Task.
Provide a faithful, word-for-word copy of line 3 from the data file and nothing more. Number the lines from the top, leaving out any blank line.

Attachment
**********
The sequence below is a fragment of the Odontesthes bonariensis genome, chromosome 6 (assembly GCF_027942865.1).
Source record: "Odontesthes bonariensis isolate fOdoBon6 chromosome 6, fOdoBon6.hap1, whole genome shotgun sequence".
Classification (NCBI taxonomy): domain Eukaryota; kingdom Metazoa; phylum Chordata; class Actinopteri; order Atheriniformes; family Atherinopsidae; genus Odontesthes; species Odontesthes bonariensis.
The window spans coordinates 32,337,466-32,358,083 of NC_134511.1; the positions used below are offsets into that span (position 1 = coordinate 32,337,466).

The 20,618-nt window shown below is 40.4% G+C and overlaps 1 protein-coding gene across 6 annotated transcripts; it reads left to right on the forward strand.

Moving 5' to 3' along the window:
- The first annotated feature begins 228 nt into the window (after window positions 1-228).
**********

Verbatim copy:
Classification (NCBI taxonomy): domain Eukaryota; kingdom Metazoa; phylum Chordata; class Actinopteri; order Atheriniformes; family Atherinopsidae; genus Odontesthes; species Odontesthes bonariensis.